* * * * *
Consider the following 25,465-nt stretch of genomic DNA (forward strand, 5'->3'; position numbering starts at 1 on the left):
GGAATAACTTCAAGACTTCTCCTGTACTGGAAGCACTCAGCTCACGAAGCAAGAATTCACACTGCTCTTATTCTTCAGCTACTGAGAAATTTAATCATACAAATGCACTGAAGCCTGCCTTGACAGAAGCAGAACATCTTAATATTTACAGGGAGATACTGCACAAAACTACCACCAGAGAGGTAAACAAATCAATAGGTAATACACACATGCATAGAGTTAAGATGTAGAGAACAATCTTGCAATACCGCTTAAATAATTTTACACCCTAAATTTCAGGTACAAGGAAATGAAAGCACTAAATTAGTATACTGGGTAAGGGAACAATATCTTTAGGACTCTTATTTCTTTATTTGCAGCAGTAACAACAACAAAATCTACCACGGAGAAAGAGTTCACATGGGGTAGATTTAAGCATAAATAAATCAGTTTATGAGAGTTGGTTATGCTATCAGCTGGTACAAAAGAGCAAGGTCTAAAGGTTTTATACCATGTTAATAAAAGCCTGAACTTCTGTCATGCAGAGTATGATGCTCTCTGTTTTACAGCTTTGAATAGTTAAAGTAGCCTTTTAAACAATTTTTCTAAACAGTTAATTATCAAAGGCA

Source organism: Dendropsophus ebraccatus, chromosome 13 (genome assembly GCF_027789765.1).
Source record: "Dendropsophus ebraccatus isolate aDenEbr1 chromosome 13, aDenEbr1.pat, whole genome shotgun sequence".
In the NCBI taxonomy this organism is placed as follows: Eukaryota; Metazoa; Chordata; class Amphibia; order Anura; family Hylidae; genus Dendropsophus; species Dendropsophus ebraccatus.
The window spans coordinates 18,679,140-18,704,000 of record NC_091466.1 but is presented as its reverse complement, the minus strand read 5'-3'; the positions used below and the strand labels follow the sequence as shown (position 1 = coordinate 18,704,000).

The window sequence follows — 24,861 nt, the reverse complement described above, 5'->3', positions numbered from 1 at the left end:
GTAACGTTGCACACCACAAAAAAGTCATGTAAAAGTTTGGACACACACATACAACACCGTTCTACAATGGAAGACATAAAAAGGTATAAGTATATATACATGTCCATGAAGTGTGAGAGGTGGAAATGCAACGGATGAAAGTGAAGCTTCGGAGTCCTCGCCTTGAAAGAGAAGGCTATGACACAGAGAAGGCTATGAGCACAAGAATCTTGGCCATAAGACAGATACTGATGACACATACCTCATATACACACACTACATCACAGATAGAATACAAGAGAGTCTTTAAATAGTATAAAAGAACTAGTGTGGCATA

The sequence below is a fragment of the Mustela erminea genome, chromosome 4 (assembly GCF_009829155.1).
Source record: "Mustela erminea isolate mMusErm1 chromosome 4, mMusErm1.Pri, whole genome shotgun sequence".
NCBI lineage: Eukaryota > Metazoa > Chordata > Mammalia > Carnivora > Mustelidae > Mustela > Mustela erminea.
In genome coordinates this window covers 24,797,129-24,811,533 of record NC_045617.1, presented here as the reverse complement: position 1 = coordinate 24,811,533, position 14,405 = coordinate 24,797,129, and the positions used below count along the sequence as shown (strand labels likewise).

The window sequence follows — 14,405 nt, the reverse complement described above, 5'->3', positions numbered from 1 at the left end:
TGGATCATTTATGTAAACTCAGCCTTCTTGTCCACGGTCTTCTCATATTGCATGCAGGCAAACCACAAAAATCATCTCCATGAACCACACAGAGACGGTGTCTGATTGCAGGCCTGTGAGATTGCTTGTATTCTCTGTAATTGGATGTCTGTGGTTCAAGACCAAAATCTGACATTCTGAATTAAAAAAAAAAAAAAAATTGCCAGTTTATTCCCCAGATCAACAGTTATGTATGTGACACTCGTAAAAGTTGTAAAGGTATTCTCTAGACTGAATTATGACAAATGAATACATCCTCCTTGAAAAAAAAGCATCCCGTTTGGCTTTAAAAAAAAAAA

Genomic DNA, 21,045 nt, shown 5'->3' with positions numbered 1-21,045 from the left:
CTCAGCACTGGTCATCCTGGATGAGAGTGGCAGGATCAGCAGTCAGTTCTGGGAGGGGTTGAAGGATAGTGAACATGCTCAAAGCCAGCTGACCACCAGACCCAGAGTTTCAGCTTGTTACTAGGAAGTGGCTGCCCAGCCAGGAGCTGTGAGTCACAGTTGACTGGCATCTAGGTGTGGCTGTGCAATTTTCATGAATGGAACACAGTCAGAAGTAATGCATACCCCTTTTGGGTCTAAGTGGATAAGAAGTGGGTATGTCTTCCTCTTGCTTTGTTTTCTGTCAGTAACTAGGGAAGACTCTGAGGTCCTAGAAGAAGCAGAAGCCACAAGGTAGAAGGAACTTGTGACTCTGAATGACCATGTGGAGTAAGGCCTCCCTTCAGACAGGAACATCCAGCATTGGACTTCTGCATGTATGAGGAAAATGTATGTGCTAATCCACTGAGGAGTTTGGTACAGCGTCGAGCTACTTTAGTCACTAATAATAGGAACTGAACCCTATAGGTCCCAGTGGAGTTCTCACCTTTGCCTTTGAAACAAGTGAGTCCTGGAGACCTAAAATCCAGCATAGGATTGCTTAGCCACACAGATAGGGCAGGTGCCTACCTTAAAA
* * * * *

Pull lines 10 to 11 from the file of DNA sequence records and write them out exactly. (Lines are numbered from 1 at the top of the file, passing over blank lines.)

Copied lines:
Source record: "Mustela erminea isolate mMusErm1 chromosome 4, mMusErm1.Pri, whole genome shotgun sequence".
NCBI lineage: Eukaryota > Metazoa > Chordata > Mammalia > Carnivora > Mustelidae > Mustela > Mustela erminea.